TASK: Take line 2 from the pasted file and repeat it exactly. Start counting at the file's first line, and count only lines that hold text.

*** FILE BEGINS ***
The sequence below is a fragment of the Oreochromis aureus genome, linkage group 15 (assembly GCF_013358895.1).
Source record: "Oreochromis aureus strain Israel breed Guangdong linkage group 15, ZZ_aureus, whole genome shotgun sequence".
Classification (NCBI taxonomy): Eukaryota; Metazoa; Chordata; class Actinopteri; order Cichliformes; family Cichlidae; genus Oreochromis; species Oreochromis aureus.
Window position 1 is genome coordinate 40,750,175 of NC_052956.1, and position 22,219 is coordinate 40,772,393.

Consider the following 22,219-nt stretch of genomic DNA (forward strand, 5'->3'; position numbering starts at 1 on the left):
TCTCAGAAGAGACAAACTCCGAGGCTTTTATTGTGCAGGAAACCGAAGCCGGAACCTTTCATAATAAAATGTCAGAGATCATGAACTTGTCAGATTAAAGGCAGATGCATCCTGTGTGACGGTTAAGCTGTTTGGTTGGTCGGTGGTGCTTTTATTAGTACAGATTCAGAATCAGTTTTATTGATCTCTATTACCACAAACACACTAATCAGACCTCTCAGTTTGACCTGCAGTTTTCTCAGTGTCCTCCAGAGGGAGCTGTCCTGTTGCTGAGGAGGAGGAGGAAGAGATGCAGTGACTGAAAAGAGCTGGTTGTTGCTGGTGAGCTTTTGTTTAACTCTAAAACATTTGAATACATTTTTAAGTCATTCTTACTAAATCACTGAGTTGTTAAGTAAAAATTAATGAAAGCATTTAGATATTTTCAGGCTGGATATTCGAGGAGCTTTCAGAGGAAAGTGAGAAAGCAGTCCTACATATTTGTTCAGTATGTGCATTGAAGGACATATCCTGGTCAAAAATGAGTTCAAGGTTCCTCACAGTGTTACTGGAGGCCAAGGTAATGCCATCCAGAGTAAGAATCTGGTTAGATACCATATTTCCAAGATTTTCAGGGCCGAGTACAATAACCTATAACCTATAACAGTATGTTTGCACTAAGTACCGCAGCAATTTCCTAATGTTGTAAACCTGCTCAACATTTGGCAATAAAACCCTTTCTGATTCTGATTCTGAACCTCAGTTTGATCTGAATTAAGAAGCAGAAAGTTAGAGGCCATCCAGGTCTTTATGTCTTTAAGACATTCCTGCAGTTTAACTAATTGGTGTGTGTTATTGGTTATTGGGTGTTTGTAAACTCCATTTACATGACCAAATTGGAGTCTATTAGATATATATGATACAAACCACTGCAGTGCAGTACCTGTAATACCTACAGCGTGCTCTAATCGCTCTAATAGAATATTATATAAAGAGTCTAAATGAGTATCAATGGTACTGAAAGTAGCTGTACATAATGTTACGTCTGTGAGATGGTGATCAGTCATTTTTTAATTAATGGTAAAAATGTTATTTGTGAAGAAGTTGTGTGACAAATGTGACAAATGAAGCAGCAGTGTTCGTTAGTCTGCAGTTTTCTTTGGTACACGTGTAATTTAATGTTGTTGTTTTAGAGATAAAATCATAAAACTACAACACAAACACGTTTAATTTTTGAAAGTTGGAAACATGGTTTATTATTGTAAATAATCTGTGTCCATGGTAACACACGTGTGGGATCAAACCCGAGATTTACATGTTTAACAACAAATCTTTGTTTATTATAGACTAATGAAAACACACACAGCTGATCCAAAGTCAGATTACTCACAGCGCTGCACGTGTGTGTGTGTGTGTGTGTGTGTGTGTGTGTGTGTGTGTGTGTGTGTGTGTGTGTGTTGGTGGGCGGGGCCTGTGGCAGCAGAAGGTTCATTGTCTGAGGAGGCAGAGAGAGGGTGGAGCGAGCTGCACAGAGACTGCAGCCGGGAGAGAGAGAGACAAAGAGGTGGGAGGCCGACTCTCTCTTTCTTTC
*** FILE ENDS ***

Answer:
Source record: "Oreochromis aureus strain Israel breed Guangdong linkage group 15, ZZ_aureus, whole genome shotgun sequence".